Institute Director Robbert Dijkgraaf expressed optimism that the plan would meet with approval at next week’s Planning Board meeting. “Mathematicians say that this [amended plan] is a strict subset of the original so it should pass just as the original did.”

Asked about objections from those who wish to preserve the land from development for historic reasons, Mr. Masten said that all of those considerations had been taken into account when the Princeton Planning Board looked at the original plans two years ago. At that time, the Planning Board undertook an extensive review over four days, he said.

The Princeton Battlefield Area Preservation Society, known for short as the Princeton Battlefield Society (PBS), has claimed that the Institute lacks sensitivity with respect to land where the Battle of Princeton was fought, likening its housing plans to Gettysburg College putting faculty housing at the scene of Pickett’s Charge.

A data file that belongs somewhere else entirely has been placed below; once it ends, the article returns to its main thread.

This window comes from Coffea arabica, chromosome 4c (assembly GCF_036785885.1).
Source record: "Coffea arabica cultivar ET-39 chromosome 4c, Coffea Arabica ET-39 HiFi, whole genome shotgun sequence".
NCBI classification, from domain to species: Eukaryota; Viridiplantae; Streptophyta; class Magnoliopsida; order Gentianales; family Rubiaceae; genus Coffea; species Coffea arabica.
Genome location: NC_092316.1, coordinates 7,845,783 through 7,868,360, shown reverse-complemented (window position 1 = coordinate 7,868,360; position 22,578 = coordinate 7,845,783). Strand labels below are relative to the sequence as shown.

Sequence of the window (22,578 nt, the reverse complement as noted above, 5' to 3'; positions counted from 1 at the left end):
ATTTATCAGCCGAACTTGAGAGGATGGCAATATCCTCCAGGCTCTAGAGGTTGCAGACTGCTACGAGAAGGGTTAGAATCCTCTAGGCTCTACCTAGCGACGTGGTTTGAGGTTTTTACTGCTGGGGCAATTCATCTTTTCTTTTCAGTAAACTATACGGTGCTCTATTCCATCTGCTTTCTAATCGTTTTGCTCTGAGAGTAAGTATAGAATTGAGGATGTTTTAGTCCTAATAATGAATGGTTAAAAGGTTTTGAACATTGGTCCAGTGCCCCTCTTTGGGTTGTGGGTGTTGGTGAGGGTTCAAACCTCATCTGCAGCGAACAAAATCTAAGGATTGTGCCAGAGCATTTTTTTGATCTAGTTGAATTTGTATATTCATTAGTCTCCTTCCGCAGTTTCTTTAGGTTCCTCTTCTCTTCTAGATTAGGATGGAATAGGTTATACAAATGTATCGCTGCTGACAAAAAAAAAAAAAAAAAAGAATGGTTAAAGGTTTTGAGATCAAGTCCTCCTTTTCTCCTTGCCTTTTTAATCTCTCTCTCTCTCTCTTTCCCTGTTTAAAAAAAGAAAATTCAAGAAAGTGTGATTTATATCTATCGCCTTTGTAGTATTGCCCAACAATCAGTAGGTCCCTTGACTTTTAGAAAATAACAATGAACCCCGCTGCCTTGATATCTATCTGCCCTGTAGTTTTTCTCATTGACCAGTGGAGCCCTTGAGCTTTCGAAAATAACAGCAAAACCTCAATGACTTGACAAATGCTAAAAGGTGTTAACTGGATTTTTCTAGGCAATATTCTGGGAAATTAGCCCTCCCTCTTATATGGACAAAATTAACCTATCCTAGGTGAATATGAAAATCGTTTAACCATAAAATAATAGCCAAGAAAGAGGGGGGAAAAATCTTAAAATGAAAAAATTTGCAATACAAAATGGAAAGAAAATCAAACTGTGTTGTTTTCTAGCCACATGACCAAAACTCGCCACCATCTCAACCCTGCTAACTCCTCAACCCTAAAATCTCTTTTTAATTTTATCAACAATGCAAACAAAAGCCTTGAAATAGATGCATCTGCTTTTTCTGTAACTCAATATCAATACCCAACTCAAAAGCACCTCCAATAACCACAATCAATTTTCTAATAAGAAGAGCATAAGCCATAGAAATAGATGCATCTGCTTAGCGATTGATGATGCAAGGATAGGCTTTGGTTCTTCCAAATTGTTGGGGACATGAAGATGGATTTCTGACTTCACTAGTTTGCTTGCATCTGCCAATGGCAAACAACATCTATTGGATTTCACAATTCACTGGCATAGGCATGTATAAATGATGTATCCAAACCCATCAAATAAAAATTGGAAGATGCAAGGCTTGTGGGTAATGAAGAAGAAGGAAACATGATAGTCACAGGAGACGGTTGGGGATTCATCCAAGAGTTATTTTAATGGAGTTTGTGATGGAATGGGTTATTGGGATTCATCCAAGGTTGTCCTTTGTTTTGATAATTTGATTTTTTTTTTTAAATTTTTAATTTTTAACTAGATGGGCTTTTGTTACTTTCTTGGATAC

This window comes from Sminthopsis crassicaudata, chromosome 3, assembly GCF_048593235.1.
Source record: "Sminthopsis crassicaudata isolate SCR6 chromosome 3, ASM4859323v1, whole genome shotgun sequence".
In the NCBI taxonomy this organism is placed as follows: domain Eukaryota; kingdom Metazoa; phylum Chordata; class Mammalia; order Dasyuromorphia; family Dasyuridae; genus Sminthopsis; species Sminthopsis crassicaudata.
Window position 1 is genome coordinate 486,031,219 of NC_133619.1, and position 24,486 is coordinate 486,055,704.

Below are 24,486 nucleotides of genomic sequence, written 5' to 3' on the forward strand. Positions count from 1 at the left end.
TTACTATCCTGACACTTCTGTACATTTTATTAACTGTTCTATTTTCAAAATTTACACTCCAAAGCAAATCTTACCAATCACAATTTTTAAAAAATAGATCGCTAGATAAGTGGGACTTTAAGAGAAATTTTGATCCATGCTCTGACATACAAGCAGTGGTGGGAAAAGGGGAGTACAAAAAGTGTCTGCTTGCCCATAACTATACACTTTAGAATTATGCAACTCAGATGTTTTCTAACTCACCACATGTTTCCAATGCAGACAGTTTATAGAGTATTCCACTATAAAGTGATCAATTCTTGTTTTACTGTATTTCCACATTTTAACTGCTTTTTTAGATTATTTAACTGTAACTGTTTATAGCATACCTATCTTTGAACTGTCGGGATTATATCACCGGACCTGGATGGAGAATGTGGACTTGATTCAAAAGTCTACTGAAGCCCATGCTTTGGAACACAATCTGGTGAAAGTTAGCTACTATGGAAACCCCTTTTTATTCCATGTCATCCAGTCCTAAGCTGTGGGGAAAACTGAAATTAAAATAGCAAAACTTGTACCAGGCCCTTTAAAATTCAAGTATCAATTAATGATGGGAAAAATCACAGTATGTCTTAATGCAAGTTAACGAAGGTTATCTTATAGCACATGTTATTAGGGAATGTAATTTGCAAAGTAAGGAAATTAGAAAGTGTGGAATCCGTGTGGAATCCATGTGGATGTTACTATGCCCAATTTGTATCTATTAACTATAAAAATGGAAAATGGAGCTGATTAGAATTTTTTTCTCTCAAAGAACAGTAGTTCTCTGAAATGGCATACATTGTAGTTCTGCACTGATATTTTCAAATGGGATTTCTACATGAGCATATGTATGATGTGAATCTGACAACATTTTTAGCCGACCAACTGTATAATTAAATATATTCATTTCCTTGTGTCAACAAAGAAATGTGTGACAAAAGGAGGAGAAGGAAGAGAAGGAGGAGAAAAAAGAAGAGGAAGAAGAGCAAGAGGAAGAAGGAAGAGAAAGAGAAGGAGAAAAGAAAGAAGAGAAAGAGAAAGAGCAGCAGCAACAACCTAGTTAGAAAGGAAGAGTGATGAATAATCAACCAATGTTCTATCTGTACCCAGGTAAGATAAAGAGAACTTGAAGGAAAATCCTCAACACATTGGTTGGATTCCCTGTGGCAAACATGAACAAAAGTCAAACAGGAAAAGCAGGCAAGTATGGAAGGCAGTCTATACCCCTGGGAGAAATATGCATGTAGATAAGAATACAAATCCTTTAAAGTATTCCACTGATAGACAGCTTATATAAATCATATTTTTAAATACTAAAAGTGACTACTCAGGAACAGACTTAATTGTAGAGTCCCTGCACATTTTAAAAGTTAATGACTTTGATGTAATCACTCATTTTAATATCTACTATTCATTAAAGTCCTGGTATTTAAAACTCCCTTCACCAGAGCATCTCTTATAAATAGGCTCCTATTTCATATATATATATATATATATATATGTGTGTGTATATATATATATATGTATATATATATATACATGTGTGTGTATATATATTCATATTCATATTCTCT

PBS attorney Bruce Afran sued to overturn the Planning Board’s 2012 approval. But last June, Judge Mary Jacobson ruled against the suit, which prompted PBS to appeal her decision in Mercer County Superior Court in July.

In describing Ms. Jacobsen’s decision, Institute attorney Chris Tarr said at the time: “In all my 40 years, I have never heard a judge give such a careful, clear, and thoughtful review of her deliberation. The Princeton Planning Board decided this unanimously and since there were no variances, this was a simple case. Judge Jacobson had to decide whether the Planning Board acted reasonably or was their action ‘arbitrary, capricious, or unreasonable’. After a thorough review she concluded that they acted reasonably.”